Mark 1:14-20
Epiphany 3

John wants to tell us what he found remarkable about Jesus (John 1:43-51). He tells us that Jesus was the invisible word that God used to make the universe, and we say, “Yes, but how is that relevant to me?” John then tells us how John the Baptist pointed people to Jesus, and we say, “Yes, but how is that relevant to me?”  Then John gets right down to it. Jesus knows us better than we know ourselves. Andrew brings his brother to meet Jesus. Jesus says to Peter, “I know you.” Phillip bring Nathaniel to Jesus. Jesus immediately makes Nathaniel aware that he really knows him well, even though they have never physically met. Now it’s your turn. You are brought to Jesus. And he says, “I know you.” Then you discover that Jesus is the teacher that you need right now. If you choose to walk with Jesus, you will discover that Jesus knows you better than you know yourself.

There is an anonymous saying, possibly originating in eastern mysticism, which says, “When the student is ready, the teacher will come.” These words speak to how we learn things. The process by which we make those quantum leaps in our lives, involves two things; first, our own inner maturity developing to a certain point, and second, an intervention by someone else who does for us what we cannot do for ourselves.

None of the first disciples were really looking for Jesus when they found him. True, Nathaniel seems to have been very religious and searching for something. Until he came to this moment though, he didn’t know enough to know that he needed Jesus. When he was ready, though, Jesus came to him. Jesus became his teacher. He became a disciple, someone who is ready to learn.

For: 
January 14, 2018
John 1:43-51
Psalm 139
Epiphany 2

Who are these guys and why are they going to Emmaus? Recent archeology puts Emmaus at 19 miles from Jerusalem (160 stadia), not seven (60 stadia).  This agrees with some of the oldest texts. Early scribes dropped the one hundred stadia, perhaps because it seemed incredible that someone was trying to walk that far, in sandals, without GPS or an MP3 player. These dudes were motivated.  Even though the women were saying, “Jesus lives,” they were hitting the road, hard. I guess witnessing a crucifixion does that. Especially when you are afraid of being tarred with the same brush.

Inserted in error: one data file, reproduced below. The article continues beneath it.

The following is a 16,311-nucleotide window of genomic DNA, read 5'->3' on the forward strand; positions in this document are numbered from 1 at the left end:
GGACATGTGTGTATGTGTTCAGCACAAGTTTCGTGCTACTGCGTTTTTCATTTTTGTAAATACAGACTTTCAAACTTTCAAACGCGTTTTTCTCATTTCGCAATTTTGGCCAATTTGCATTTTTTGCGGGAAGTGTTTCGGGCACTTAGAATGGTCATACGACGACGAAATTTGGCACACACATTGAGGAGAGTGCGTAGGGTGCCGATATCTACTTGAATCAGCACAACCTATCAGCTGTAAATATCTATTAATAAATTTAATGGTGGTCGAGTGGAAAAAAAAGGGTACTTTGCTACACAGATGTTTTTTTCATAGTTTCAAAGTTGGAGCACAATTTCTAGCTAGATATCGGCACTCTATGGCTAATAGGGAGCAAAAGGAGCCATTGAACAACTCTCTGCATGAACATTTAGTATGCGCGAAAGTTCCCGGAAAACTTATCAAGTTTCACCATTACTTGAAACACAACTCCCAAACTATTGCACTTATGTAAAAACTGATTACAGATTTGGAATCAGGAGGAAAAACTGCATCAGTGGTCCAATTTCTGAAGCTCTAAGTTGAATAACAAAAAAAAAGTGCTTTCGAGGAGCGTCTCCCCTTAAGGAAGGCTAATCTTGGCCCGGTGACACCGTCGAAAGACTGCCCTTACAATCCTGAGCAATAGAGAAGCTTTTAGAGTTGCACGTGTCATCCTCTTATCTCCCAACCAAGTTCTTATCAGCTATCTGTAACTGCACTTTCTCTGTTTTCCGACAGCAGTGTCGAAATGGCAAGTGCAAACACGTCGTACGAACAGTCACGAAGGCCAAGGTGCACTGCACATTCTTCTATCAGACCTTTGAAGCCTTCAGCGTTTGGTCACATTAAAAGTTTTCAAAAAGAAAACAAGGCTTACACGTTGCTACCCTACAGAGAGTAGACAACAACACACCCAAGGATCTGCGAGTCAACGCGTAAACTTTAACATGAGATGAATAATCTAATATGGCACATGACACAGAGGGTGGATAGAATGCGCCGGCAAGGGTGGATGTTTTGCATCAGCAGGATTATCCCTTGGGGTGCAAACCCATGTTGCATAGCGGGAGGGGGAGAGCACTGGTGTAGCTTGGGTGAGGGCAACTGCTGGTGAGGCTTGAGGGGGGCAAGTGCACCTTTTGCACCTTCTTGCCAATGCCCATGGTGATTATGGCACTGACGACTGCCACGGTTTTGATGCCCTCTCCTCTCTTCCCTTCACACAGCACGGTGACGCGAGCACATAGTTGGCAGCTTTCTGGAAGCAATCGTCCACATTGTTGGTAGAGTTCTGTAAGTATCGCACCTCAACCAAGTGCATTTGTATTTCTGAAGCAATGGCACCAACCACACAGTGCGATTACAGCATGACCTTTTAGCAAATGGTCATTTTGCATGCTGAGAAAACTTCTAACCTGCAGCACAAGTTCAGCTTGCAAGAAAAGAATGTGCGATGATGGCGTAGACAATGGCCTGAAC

For: 
April 30, 2017
Luke 24:13-35
Easter 3
Communion

Jesus sometimes sets the bar so high that it seems out of our reach. He tells us to turn the other cheek when we are struck, to constantly assume the humbler position (wash each other’s feet), and here in Matthew 5:21-37, to take the ten commandments so seriously that we might maim ourselves to find holiness. It seems prudent and scholarly to downplay Jesus’ words. To say that just like the bit about camels going through the eye of a needle, Jesus is using hyperbole. But, not so quick. Jesus is speaking to the simple country folk coming with their families out to a gentle hill for the afternoon picnic and lecture. He doesn’t want to confuse them or us. What he wants is to set them on a pathway towards personal holiness. 

    The threshold to the kingdom of God is extremely low. The kingdom of God is already among us, we only need to believe in order to enter. But the daily life of a Christian is extremely hard. It begins with our family. When we flirt with a coworker, we put at risk multiple families and potentially harm the children in our care. Adultery is such a serious problem that Jesus says pluck out your eyes if you need to. Don’t go down that wrong path.

For: 
February 12, 2017
Matthew 5:21-37
Epiphany 6

What is religion to you? Is it your vocation, an advocation, or merely a hobby? The question runs through all the lectionary scriptures for the Sunday that begins our summer vacations. Jesus turns back an overly enthusiastic follower (Luke 9:51-62), presumably because he foresaw the man not being up to the transient and dangerous life that lay ahead for Christ’s designated disciples. With similar language, Elijah tries to send home an applicant who wants to be the chief prophet job when Elijah retires (II Kings 6:1-14). “I’m not the one doing the hiring,” Elijah admits, alluding to the mysterious nature of the Holy Spirit. “If God gives you a vocation, then you can take over my spirit and calling.” In these stories the middle ground gets pulled away. The would-be follower cannot simply be an advocate — that is someone who feels called to be a companion to the real professional. A person either has his or her own calling, and spiritual endowment, or one is a mere hobbyist.

 

For: 
June 26, 2016
Luke 9:51-62
2 Kings 6:1-14
Pentecost 8

This is the season when we get in the car and journey to see family and friends. When the kids complain because it’s three hours in the car to Grandma’s, we remind them how Joseph and Mary saddled up the old Yugo and drove a hundred miles, the limit of that car’s extended warranty, in order to get tax forms from Quirinius’ office in Bethlehem, because Nazareth was too small a town to have wi-fi. The thing we mustn’t miss in our attempt to explain the oddness of Palestinian life, is that faith is a journey. Jesus invited people to follow him. The first Christians, having no name to call their new religion, simply said that they were people of the Way (see Acts 9:2, 19:9, 19:23). When we share communion, we should remind people that this is bread for the journey. Those who think that they have arrived, aren’t welcome. 

 

For: 
November 29, 2015
Psalm 25
Luke 2:1-8
Advent 1
Communion